Sunday, April 29, 2012
Tideland (2005), more in the style of those latter two movies, is distinctively Gilliam. A borderline horror movie in the vein of Psycho or The Texas Chain Saw Massacre, Tideland plays as an extremely warped and some might say troubling variation of Alice in Wonderland, and like some of Gilliam's earlier work, it's about childhood and imagination and how those can be shields against the hardships of reality. Tideland also shows how too much imagination and denial of reality can drag someone into deep trouble. It's a hallucinatory meditation on the danger of innocence.
In his introduction on the DVD, Gilliam says many people will hate this movie, many will love it, and many will not know how to react, and he's right. This is a challenging, alienating, dark, and often unpleasant film, especially when you consider the main character is a young girl. We see her perform many questionable actions: preparing the heroin for her father to inject, dressing up his corpse with a wig and makeup, and, in probably the most unsettling part of the movie, becoming the "girlfriend" of Dickens, who must at least be 30. We even see the two kiss. We see Jeliza-Rose engage in all this behavior without understanding what it means. Without any parental or adult guidance, she's left to her fantasies, and this distorts her perception of reality.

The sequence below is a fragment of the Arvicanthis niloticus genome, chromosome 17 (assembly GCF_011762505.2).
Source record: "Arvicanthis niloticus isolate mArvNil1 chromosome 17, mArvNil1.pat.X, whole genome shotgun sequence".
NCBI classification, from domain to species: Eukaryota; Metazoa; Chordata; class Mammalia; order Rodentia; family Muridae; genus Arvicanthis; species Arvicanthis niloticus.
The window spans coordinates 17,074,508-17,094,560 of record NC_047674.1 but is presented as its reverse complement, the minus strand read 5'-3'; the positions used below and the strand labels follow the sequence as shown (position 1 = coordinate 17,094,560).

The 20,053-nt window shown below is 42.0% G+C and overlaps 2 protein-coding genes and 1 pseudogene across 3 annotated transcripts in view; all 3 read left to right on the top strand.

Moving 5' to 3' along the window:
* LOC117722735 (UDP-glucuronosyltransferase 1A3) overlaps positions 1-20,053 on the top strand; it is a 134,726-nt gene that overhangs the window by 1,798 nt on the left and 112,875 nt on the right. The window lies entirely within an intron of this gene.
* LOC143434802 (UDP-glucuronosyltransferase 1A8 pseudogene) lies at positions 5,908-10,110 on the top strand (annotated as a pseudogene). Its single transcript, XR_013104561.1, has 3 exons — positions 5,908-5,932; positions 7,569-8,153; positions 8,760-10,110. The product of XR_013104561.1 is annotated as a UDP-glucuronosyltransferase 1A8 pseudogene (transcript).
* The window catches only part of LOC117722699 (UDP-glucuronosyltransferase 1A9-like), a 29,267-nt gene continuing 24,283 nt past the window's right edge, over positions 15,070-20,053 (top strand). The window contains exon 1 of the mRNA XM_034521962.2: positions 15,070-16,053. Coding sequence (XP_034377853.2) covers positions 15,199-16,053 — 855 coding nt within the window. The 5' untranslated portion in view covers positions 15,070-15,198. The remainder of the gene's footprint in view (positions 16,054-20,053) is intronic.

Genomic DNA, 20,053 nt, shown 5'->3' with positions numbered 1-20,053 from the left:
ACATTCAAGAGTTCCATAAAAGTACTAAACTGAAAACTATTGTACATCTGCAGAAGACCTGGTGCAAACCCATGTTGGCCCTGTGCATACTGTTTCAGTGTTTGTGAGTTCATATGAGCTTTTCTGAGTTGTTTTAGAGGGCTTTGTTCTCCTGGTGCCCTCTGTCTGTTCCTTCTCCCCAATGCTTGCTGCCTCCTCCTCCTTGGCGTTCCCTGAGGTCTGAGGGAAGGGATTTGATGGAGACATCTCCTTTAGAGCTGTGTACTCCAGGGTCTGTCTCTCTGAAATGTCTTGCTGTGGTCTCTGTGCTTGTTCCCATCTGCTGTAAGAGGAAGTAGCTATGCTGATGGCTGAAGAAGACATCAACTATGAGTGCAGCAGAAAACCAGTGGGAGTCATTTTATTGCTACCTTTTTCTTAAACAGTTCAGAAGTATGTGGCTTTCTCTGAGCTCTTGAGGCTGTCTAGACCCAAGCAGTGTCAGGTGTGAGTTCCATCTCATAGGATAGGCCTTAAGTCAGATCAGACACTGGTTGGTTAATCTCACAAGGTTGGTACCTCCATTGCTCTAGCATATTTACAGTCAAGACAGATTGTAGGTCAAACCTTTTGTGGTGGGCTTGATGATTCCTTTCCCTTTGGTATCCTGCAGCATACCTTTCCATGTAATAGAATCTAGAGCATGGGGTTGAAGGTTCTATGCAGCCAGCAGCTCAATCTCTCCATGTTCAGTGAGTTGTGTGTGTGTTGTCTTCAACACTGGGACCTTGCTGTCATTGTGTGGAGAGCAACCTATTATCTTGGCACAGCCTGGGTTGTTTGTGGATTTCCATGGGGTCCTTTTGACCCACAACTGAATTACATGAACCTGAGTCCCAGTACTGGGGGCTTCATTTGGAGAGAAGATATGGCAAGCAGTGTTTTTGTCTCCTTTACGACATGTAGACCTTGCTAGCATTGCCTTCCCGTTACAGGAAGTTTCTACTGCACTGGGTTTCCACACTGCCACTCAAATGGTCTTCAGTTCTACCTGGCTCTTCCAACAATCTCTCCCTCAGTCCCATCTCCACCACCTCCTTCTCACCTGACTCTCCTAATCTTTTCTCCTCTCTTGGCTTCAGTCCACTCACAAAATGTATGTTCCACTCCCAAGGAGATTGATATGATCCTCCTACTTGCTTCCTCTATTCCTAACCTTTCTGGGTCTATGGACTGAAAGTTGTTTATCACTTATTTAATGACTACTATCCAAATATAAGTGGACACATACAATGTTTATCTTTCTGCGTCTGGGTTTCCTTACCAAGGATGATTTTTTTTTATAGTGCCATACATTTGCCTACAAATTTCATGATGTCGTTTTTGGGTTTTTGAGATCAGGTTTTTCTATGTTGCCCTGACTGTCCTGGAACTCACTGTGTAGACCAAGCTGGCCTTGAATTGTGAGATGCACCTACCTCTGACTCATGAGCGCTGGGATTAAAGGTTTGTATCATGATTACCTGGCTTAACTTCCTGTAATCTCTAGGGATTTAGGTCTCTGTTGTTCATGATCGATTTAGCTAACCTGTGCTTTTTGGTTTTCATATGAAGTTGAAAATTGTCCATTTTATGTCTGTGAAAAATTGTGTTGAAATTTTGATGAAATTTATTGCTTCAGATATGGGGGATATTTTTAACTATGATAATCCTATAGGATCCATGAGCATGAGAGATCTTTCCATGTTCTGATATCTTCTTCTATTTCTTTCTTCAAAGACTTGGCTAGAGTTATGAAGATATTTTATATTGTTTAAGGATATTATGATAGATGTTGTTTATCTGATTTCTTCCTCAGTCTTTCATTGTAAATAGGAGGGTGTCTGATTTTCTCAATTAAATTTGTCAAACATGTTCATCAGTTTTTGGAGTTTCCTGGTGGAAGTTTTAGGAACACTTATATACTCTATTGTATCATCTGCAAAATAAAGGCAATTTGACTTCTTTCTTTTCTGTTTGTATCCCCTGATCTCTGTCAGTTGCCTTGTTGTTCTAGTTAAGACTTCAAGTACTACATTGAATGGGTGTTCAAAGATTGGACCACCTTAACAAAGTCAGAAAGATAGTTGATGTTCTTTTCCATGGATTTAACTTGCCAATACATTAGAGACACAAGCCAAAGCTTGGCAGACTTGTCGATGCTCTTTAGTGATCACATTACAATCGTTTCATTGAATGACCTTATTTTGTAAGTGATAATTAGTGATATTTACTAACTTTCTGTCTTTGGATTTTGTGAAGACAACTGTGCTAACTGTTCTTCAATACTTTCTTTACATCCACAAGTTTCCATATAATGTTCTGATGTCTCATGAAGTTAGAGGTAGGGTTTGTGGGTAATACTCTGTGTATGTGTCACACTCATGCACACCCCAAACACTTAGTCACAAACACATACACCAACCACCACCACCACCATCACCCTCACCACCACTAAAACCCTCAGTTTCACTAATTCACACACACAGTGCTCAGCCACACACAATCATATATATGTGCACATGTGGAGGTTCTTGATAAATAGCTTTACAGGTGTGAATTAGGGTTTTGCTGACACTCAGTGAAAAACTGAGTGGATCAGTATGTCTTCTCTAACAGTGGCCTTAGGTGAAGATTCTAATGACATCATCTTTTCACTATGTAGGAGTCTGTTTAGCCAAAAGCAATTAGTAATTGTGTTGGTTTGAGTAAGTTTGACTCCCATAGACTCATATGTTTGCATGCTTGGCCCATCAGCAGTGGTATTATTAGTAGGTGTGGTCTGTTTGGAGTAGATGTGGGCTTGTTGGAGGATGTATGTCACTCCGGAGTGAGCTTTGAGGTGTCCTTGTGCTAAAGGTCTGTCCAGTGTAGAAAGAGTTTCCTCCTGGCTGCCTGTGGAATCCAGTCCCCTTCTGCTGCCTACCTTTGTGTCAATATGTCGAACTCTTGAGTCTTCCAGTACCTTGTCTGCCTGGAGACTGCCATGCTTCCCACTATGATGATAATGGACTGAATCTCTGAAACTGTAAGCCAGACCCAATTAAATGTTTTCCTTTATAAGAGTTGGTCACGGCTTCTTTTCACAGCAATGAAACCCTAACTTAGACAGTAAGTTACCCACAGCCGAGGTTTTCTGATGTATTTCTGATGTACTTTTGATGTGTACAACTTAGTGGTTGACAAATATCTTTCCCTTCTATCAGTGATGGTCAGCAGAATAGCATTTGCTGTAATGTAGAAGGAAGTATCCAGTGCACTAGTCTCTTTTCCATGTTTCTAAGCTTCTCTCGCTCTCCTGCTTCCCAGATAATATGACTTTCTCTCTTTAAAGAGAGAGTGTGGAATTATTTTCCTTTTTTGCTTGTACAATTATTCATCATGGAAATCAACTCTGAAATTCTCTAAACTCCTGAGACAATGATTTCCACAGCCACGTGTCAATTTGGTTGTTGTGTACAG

I think my problem with Tideland is that there's too much of it. Gilliam is a famously indulgent filmmaker when it comes to style, but at two hours in length, Tideland is at least a half hour too long and repetitious. There's not enough story to justify the running time. I took similar issue with Fear and Loathing in Los Vegas; the same point is hammered home repeatedly without much variation while the on-screen depravity piles on. What begins as shocking but intriguing gradually becomes tedious and merely uncomfortable.